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Photo: Mandel Ngan/AFP/Getty

President Trump on Tuesday said that his summit with North Korea's Kim Jong-un may not go ahead as planned, adding that if the June 12 date does not hold, "maybe it will happen later.”

Why it matters: It wasn’t long ago that Trump and the North Koreans were trading threats of nuclear war. If the summit collapses, relations between the two countries could deteriorate quickly.

The back story: The comments came as South Korean President Moon Jae-in arrived at the White House to meet with Trump about the planned summit, which is scheduled for three weeks from today. The buildup to what would be an historic summit sparked speculation about a long-sought breakthrough with North Korea, and even a Nobel Prize for Trump.

Key comments:

  • Seated beside Moon, Trump said "there are certain conditions that we want" ahead of the summit, and if they aren't met the summit won't happen.
  • Trump said "denuclearization must take place" and that he would prefer if it was "all in one" but he wouldn't commit himself to that approach.
  • He also said of Kim "we will guarantee his safety" under the terms of a deal, and that China, South Korea and Japan were all willing to invest big sums of money to "make North Korea great."
  • Trump wouldn't say whether he had spoken to Kim, but said the two sides were in communication. He also said Moon "may or may not" have a separate meeting with Kim.
  • Trump said he believes Kim had a "different attitude" after meeting for the second time with Chinese President Xi Jinping — adding that the U.S. did not know that meeting would be taking place.

Between the lines: Moon is one of the few world leaders to have met face-to-face with Kim Jong-un. On his way to White House, the chief of South Korea's National Security Office said the Trump-Kim summit is almost certain to happen, but they are preparing for every scenario, per Yonhap News.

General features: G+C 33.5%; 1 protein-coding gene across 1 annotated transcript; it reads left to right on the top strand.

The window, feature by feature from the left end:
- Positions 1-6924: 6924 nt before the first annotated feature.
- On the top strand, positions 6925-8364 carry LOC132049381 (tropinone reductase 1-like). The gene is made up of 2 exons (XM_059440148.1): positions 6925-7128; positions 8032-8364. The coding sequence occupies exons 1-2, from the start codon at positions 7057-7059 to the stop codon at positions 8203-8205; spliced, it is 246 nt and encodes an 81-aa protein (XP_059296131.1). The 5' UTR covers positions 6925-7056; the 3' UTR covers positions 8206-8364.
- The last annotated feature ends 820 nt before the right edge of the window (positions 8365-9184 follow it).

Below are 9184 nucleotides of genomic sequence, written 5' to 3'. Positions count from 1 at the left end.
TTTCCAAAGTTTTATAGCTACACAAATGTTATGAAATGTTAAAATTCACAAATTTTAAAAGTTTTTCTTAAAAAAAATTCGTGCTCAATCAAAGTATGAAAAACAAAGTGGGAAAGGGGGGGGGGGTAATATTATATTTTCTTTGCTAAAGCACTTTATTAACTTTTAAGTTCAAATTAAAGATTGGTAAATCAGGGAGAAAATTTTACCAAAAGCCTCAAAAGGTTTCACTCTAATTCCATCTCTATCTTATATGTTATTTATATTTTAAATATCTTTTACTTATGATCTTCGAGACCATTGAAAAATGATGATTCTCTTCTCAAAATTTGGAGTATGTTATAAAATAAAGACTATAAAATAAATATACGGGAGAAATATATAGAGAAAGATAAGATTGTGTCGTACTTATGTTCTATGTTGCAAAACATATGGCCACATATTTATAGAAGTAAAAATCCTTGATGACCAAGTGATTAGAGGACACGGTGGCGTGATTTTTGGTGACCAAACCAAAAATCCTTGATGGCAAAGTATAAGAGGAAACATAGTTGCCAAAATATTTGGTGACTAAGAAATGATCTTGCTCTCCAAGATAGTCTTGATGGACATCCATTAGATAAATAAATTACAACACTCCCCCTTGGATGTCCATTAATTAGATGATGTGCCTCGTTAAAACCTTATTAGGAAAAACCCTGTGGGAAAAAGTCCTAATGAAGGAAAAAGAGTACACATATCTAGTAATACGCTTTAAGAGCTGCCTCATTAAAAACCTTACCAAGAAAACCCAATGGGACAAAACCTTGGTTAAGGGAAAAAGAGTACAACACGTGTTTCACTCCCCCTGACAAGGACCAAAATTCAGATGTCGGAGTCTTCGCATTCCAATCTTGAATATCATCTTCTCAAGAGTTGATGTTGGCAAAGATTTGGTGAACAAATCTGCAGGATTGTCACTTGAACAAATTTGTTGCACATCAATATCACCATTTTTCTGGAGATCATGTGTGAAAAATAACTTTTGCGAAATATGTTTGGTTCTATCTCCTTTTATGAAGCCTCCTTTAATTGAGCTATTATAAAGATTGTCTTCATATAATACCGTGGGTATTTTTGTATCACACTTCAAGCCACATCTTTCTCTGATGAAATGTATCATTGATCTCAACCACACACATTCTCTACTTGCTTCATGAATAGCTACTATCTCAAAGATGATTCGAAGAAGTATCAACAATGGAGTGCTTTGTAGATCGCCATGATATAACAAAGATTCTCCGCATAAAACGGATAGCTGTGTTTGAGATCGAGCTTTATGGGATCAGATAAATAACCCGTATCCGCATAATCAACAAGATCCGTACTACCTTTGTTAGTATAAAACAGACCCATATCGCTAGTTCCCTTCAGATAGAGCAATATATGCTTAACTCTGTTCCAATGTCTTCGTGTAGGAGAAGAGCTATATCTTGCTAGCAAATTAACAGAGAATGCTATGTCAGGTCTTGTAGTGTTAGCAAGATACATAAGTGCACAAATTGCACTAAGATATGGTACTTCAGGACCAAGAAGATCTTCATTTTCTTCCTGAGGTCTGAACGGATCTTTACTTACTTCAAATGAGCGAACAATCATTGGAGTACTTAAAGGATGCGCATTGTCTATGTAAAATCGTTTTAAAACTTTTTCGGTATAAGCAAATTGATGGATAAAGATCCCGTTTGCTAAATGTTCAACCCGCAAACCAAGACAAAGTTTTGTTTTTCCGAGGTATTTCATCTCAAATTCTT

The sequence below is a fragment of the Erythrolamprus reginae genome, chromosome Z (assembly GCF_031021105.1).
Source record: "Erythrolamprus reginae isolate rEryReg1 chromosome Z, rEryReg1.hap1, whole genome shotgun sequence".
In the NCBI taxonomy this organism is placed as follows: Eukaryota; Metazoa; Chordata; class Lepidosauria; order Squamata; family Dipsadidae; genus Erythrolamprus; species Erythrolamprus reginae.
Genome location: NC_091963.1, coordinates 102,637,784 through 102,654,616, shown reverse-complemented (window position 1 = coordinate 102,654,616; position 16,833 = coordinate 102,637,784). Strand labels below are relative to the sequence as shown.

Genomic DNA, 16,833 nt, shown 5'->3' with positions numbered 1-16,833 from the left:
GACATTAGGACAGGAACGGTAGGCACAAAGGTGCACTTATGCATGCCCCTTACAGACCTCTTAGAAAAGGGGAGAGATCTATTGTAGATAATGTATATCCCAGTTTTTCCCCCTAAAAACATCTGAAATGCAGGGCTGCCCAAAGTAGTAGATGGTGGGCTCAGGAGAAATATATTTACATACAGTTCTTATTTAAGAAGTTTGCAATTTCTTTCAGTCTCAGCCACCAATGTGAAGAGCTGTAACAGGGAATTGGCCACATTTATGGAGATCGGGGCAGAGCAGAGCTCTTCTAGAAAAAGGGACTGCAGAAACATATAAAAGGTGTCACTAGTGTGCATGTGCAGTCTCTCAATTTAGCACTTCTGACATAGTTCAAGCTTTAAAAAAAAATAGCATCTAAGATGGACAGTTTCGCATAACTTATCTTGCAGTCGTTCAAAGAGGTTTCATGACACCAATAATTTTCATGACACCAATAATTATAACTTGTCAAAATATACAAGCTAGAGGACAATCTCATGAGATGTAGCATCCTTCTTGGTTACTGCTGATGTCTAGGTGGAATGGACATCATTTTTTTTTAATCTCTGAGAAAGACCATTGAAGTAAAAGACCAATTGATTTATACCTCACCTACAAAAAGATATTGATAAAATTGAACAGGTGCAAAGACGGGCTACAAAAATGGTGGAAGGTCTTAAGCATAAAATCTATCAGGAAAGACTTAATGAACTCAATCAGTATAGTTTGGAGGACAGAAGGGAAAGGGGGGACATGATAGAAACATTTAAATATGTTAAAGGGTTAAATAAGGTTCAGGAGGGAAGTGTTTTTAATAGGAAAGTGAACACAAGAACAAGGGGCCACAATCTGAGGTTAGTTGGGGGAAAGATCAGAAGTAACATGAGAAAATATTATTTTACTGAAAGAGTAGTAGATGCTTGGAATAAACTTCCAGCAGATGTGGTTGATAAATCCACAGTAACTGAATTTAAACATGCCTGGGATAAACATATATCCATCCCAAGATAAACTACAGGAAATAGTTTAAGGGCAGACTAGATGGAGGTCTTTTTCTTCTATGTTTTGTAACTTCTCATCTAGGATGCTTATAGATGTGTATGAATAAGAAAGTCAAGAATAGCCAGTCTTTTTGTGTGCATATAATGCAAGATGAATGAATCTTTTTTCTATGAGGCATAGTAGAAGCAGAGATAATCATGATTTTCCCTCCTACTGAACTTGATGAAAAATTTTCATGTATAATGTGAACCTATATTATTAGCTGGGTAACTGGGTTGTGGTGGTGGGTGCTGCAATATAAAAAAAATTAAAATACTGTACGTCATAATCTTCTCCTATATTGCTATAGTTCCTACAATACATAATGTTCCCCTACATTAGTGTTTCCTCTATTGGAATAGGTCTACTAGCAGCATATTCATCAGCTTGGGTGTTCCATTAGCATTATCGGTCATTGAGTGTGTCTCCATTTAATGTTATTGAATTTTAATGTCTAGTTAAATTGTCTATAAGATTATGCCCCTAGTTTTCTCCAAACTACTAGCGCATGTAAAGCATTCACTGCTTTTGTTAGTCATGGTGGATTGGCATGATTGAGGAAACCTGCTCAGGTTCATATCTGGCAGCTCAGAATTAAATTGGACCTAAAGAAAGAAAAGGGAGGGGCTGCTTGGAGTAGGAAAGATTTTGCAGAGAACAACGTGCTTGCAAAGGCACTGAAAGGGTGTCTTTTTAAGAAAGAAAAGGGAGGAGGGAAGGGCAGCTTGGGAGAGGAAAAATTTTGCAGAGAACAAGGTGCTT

Context: The meeting follows a surprise move by North Korea last week to cancel a meeting with the South Koreans and threaten to cancel the summit with Trump over joint U.S.-South Korean military drills.

Go deeper: Why Kim threatened to cancel the summit.

Go deeper

Off the Rails

Episode 2: Barbarians at the Oval

Photo illustration: Sarah Grillo/Axios. Photo: Jim Watson/AFP/Getty Images

Beginning on election night 2020 and continuing through his final days in office, Donald Trump unraveled and dragged America with him, to the point that his followers sacked the U.S. Capitol with two weeks left in his term. This Axios series takes you inside the collapse of a president.

Episode 2: Trump stops buying what his professional staff are telling him, and increasingly turns to radical voices telling him what he wants to hear.

President Trump plunked down in an armchair in the White House residence, still dressed from his golf game — navy fleece, black pants, white MAGA cap. It was Saturday, Nov. 7. The networks had just called the election for Joe Biden.

Fringe right plots new attacks out of sight

Illustration: Aïda Amer/Axios

Domestic extremists are using obscure and private corners of the internet to plot new attacks ahead of Inauguration Day. Their plans are also hidden in plain sight, buried in podcasts and online video platforms.

Why it matters: Because law enforcement was caught flat-footed during last week's Capitol siege, researchers and intelligence agencies are paying more attention to online threats that could turn into real-world violence.

Kids’ screen time up 50% during pandemic

Illustration: Sarah Grillo/Axios

When the coronavirus lockdowns started in March, kidstech firm SuperAwesome found that screen time was up 50%. Nearly a year later, that percentage hasn't budged, according to new figures from the firm.

Why it matters: For most parents, pre-pandemic expectations around screen time are no longer realistic. The concern now has shifted from the number of hours in front of screens to the quality of screen time.